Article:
A Double-dip for San Francisco Real Estate?

 

For the past 2 years, new predictions for additional, significant (10-30%) price declines – the so-called double-dip in home values – have been made on an almost weekly basis. The reasons: turmoil in financial markets, foreclosures, shadow inventory, debt crises, jobs, China, oil, the groundhog saw its shadow. For many of these pundits, analysts and bloggers, the market is always bad and about to get worse. Good stuff for headlines. Frankly, it’s a little disturbing how many people take pleasure in, even gloat over, the idea of everything always getting worse. (See the comments section of any online real estate article).

That is not to say they’re never right, much less those real estate agents who believe it’s always “the best time to buy.or sell.” What’s missing most often from the articles, blogs and predictions is context; in-depth market expertise; and understanding of location, inventory, seasonality and how buying trends can change (without necessarily affecting values). Instead, typically a single statistic, poorly understood, is seized upon to trumpet a conclusive unified theory of US, California, Bay Area or SF markets.

What will happen tomorrow in the San Francisco home market? Don’t know. Has there been a significant decrease in values since prices stabilized after the big decline of late 2008? No. Is a double-dip possible? Yes, the future is full of unknowns.

But is a double-dip likely?

Ever since the large drop from 2007-2008 peak values – 15% – 25% in most of the city’s neighborhoods – median prices in SF have been generally stable: indeed, median prices for both houses and condos in 2009 vs. 2010 were virtually unchanged. Which suggests we may have hit the bottom of this cycle. Also, San Francisco, especially its better neighborhoods, has a miniscule rate of foreclosures when compared to the state and Bay Area overall. Though some of our least affluent neighborhoods were badly hit, the predicted onslaught of foreclosures never arrived, and it seems unlikely to show up now.

MONTHLY FLUCTUATIONS IN MEDIAN PRICE ARE MEANINGLESS.

Even in a stable market, median prices will jog up and down by 1-5%, because there are a number of factors besides value which affect them in the short term. It is what occurs consistently over the longer term that indicates a verified market trend. The computer generated algorithm one constantly hears about, the Case-Shiller index, may be the best available, but is still a very blunt analytical tool for something as diverse as the values of specific (relatively unique) homes in specific (relatively unique) locations. Yet it’s treated as a precision measurement – “According to Case-Shiller, home values fell [exactly] 3.7% last month” – when, at minimum, a 5% +/- margin of error should be assumed.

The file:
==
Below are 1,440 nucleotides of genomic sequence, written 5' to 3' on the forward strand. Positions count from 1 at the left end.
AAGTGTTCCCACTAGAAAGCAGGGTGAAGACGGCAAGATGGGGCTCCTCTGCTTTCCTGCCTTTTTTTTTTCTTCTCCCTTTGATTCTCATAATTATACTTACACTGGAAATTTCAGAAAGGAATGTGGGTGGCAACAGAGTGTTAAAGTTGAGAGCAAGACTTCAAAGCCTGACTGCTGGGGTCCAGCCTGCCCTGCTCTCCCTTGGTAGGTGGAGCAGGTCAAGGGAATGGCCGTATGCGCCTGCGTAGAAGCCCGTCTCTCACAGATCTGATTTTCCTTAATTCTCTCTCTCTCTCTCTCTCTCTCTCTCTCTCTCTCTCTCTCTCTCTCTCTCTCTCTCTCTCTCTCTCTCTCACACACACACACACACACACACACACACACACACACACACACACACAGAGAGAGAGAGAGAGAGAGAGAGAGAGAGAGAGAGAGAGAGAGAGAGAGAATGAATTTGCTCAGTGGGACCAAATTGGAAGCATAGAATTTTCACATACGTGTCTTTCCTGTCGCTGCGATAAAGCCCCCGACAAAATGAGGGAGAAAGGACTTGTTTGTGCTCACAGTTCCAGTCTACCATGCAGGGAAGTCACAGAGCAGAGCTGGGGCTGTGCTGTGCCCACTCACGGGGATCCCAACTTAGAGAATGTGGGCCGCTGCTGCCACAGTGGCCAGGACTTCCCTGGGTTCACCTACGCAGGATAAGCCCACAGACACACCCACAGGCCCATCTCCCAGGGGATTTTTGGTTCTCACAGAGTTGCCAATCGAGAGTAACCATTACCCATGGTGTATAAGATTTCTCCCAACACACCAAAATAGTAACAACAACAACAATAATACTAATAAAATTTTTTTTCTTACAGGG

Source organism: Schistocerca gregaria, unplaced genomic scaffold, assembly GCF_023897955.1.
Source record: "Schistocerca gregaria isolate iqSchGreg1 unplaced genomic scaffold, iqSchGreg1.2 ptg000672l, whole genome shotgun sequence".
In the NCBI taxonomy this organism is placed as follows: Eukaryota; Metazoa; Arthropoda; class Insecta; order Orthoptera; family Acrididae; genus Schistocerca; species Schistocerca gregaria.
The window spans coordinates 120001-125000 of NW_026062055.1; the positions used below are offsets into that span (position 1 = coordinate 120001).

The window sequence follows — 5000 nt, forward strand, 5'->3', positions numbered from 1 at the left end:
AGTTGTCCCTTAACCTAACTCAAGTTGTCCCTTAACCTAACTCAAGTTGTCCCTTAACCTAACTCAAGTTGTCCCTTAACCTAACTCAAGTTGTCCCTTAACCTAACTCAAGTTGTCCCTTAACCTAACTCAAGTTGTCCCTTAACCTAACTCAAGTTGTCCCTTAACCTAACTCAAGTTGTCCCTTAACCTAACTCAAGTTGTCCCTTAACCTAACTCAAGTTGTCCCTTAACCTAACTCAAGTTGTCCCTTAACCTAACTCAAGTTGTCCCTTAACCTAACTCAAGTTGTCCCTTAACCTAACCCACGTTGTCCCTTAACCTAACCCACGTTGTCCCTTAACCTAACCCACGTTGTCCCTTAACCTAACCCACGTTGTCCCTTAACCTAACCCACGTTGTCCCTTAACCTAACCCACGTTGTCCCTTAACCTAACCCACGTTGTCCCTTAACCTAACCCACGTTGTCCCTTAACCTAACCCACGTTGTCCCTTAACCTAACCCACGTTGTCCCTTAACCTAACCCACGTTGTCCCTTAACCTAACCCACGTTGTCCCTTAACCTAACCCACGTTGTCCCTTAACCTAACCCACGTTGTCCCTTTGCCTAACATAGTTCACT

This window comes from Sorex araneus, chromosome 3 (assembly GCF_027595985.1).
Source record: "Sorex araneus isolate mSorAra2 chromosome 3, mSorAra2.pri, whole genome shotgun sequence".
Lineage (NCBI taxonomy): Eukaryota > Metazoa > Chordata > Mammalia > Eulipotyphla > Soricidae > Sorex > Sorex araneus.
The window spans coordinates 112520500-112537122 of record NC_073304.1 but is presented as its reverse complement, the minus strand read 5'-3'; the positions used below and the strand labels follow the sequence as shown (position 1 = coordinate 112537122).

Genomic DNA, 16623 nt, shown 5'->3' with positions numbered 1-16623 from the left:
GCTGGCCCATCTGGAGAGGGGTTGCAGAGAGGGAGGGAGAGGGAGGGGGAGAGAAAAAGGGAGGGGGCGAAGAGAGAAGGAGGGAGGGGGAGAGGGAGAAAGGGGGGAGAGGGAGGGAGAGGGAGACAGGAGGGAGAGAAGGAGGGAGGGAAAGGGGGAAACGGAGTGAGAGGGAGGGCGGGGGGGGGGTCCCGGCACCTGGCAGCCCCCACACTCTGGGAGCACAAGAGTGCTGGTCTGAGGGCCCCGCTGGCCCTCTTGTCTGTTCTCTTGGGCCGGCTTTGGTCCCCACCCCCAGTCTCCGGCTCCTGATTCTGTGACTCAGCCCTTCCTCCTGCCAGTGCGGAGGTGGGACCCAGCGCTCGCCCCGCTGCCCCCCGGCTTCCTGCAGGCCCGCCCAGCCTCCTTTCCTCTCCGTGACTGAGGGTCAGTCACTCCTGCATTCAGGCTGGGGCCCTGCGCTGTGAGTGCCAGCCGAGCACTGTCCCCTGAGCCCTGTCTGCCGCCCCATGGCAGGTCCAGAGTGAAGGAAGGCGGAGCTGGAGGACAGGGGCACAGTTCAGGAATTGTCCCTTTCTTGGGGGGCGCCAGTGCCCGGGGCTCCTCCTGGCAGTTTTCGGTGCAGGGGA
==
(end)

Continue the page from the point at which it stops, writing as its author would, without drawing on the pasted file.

Consider this: the Case-Shiller index for the “San Francisco Metro Area” comprises 5 counties, encompassing wildly different markets from Pacific Heights to Martinez, Hillsborough to the Tenderloin, areas with 50%+ foreclosure rates and those with less than 3%, but every month, a percentage change calculated to one tenth of one percent is delivered as generally applicable to all.

If the market is indeed strengthening, instead of being on the cusp of another crash, what might be the reasons?

1. A growing suspicion that, 2 ½ years after the crash, the SF market has bottomed out price wise. If true, that makes it an excellent time to invest.

2. Indications that consumer optimism about the economy has finally turned a corner. Nothing impacts market dynamics more.

3. Very low interest rates that have recently started to rise. (Very motivating for buyers.)

4. Reduced inventory: among other things, the city’s flood of new condo units over the past decade is slowing to a trickle, and that will not change for years.

5. An influx of young, new buyers, from Bay Area companies such as facebook, Google, Apple, Twitter and Zynga, who strongly desire to live in San Francisco. And who suddenly have a lot of money.

6. The stock market: SF buyers are relatively affluent (by necessity considering our prices); when the stock market climbs considerably, as it has, they benefit most.

7. That old canard: San Francisco is one of the most beautiful cities in the world. It is only 7 miles by 7 miles and cannot grow larger. SF is the center for flourishing high-tech, biotech and financial industries in one of the most educated and affluent areas on the planet. Our market has always been different: it usually declines last and recovers first.


 

Meredith Martin is a life long resident of the bay area and a real estate professional with over 15 years experience. She can be reached at mm@meredithmartin.com.

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